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Hexcity

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#1
INTRODUCTION

Hi there good people. I wanted to share an idea with you. As a new member i cant post url for a while so please google out to find the HEXCITY website or see below for a glimps of the plan. As I said before Im not a planner and a lot of the website documents the project using layman's terms.

For those who like to point out what has been done before (100 years exacly), thanks, I have been made aware that hexagonal planning has been seen before - however, not yet implemented. And this is baffling to me. Why a better design cant be implemented? Why are we not learning from good theoretical examples?

Looking at the article Hexagonal Planning in Theory and Practice, by Eran Ben-Josephand David Gordon, and compared it with my design, I can say that HEXCITY exceedes these plans. And some of these original 100 year old plans exceede anything know to man. So I feel im on to something.

HEXCITY

Hex City, also know as Hexagonal Town, is an example of town planning that aims to better serve new and developing cities in the areas of transport, environment, community and connectivity.

Combining the grid plan (typical of New York) with a radial system (typical of Paris), Hex City is a network of large hexagonal zones outlined by arterial roads.

Distilled to its bear minimum, the design is based on three main ideas.

The first idea separates the freeway system from the fabric of local roads and creating a one-way freeway suitable for longer journeys. Shorter journeys are more accessible by bicycle or on foot than by car, thus reducing the convenience of the car to go to the post office. The lack of through traffic and convenience-car-dependancy allowed the residential zones to do without signals too and improve the community as a whole.

Secondly and by far the main ideological shift people are faced with is decentralizing the city centre over a multitude of centers, referred to as nodes. Re-distribute centers of interest and you reduce congestion. The benefit is two fold, people live nearer nodes A and B and traveling to C D E F G H I and J is, quite literally, only a bike ride across the park.

Finally, the whole systems relies on a balance archived by strategic zoning. With an ambitious 50% of land designated as woodland, farmland and recreational land, the design contributes to the environmental aspect of cities and the quality of life of individuals. These huge hexagonal parks, surrounded by six residential areas and six commercial nodes, take centre stage in the cities identity. They differentiate Hex City from existing cities or previous hexagonal town designs and pave the way for new, sustainable, environmentally conscious cities.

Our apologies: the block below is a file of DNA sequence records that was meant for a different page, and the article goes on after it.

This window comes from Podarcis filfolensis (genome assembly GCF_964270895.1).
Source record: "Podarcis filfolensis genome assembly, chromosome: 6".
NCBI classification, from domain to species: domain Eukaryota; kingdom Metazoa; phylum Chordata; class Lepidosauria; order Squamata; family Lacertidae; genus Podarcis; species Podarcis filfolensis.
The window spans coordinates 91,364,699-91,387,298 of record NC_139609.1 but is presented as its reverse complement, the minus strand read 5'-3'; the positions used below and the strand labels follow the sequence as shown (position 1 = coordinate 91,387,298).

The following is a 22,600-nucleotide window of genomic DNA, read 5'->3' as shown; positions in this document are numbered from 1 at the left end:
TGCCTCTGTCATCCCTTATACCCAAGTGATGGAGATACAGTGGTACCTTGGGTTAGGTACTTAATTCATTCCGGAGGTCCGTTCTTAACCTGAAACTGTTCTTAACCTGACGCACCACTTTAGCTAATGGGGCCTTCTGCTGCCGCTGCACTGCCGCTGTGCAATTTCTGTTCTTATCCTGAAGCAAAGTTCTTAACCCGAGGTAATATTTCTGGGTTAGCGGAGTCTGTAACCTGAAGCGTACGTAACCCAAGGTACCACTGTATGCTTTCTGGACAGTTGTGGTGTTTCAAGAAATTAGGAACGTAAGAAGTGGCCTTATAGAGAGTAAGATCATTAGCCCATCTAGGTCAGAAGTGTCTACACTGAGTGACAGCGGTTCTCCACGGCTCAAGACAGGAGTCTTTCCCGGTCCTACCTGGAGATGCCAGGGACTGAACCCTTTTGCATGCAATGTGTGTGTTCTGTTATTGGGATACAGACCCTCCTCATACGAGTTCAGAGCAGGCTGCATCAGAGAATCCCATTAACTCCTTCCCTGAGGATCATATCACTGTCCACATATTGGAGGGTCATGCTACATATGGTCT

Hex City, or any derivative plans that might developed from these ideas, could help model a new era in regional planning. Gone are the days of boldness and the brilliance and magic that comes from such movements. Yet more and more do we see an expensive, quick fix solution to congestion. We can now prevent this from happening. Solutions only come out of understanding the problem, not other known solutions. And as this example promises, one need not be a planner to find solutions.



THE URL IS NOW IN MY PROFILE
 
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Luca

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#2
Among other considerations:

- why are the commercial / productive and reisdential zones so strictly separated
- what if the necessary amlunt of commercial / productive area is considerably greater / less than the amount resulting from 'pure' geometry?
- the residential 'pods' are strung along a fairly linear strip, that makes visiting another aprt of towna much longer than encessary trip? I guess the ratio of parkland to town seems quite exaggerated, a bit like Corbu's 'radiant city', it's not a city at all, more like an edge city.
 
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#3
comments returned

Thanks for your comments, this is the first comment I have recieved from a planner. Im chuffed.

why are the commercial / productive and reisdential zones so strictly separated?
I guess they dont have to be. I will make that clearer on the site documentation. I favour family run businesses, they are encouraged to operate in the residential areas.

what if the necessary amlunt of commercial / productive area is considerably greater / less than the amount resulting from 'pure' geometry?
good question, i never thought about that. Bend the rules, ocupy part of the residential area adjacent to the industrial area.

the residential 'pods' are strung along a fairly linear strip, that makes visiting another aprt of towna much longer than encessary trip?